The last couple of years have seen once cutting-edge franchises lose their way in the current-gen climate. Metal Gear Solid V: The Phantom Pain dropped in 2015 and delivered smooth gameplay that was marred by an incomplete storyline, tacky micro-transactions and perhaps the messiest of beefs in video game history between series mastermind Hideo Kojima and Konami.
The following year, Deus Ex: Mankind Divided was released following half a decade of development and one hell of an advertising campaign. From the get go, Eidos Montréal’s attempts at social commentary were a little too on the nose.
Like MGSV, Mankind Divided delivered a conclusion without resolve. In both cases, media outlets blamed the publishers (Konami and Square-Enix), hinting at cut content and a push towards micro-transactions resulting in unfinished products. Both Metal Gear and Deus Ex fans began to stir, calling out the publishers as shills.
I’m more than happy to let Konami explain their motivations, and don’t have a dog in the fight to comment on Square-Enix. However, the events raise interesting questions about the reactive interaction between mainstream media (video game journalism) and social media (the fanbases).
The way mainstream media can plant the seed for division sits at the heart of Mankind Divided’s social critique, and becomes even more relevant given our current political landscape.
Mankind Divided picks-up following a politically engineered catastrophe aimed at marginalising augmented humans: a signal was sent to the chip inside the heads of the augmented, sending them into a murderous frenzy, many awakening shortly afterwards to the horrors they had committed. The forces behind the incident were many, but by the time of Mankind Divided, it is known simply as the “Aug Incident” – an oversimplification that dehumanises “augs”.
This is the world the player enters into: a world divided on the position of augs in society. Individuals get their news from Picus, a network fronted by the AI Eliza Cassan and controlled by literally the Illuminati. The only alternative news outlet is a bunch of guerrilla journalists who operate in the sewers.
As the player knows by now, however, the “tragic events” Eliza blames on augmented communities are, themselves, orchestrated by The Illuminati for the sole purpose of Eliza reporting on them to shift popular opinion.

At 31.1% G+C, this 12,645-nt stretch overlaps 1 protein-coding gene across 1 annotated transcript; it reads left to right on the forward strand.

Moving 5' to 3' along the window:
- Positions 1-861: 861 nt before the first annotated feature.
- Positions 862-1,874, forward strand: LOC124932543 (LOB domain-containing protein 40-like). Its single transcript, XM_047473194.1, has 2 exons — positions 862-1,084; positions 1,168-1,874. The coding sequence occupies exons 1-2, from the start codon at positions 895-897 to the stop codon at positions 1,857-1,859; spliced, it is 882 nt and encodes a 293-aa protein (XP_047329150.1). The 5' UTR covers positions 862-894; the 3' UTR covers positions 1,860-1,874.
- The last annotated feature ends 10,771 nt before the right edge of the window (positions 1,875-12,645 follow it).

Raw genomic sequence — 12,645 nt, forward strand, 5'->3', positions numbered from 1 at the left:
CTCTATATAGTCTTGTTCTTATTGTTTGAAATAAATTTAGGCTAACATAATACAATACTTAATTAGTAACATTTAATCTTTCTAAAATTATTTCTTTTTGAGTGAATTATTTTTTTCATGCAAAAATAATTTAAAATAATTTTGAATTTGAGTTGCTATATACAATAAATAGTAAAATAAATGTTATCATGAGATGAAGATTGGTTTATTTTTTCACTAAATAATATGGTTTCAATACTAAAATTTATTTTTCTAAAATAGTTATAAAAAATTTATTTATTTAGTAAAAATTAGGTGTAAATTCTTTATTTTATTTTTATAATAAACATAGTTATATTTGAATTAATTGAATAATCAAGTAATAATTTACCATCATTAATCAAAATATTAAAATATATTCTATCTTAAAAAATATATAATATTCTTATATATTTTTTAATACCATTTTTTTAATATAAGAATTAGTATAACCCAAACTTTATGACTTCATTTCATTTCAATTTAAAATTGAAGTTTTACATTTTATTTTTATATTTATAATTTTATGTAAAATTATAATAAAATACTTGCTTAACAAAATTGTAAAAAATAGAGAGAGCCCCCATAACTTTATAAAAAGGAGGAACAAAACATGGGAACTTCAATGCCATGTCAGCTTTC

Walking the streets of Prague, non-augmented humans accuse you and your kind of stealing their homes and murdering innocents. Meanwhile, augmented are beaten and arrested by police, with the player generally catching only the tail end of what happened, left to wonder the legitimacy of the arrests.
You’re routinely stopped in the street, forced to endure short cutscenes in which police bark at you for your “papers”, staring in disbelief or anger at your freedom of passage (a luxury that earns you the ire of less-privileged augs).
And even though you start off with the best of intentions, understanding the fear and frustration that non-augmented are feeling towards you, those intentions soon turn sour. There’s only so many times you can turn a corner to see a seemingly innocent aug getting their arse kicked by a heavily armoured cop. There’s only so many times you’ll sit through a cutscene of someone calling you an arsehole for not breaking the law.
Through all of this, Mankind Divided gives you a choice: do you let the augs get arrested, or do you intervene? Do you subtly sneak into police territory, extract the information you need and get out, or do you cram a nano-blade into the ribcage of the first cop you see?
As you are poked and prodded by the forces around you, the game’s narrative makes you wonder if giving into your anger is really the right way to go. No matter which side you fall on, the person you’re beating has been manipulated into hating you, and you’ve been manipulated into hating them.
There’s no justification for the brutality enforced by police officers on augmented citizens, nor for the terrorist attacks augs are committing. The game demonstrates what happens when people feel marginalised, disenfranchised and threatened: they fight back. They turn their anger to the person standing next to them. And that person follows suite.
Mankind Divided wears its social commentary on its sleeve, to the point that it loses effect. But one layer deeper and the game isn’t about the marginalisation of a single group. It’s about what happens to individuals when their fears are exploited, and that those doing the exploiting probably don’t have the best intentions at heart.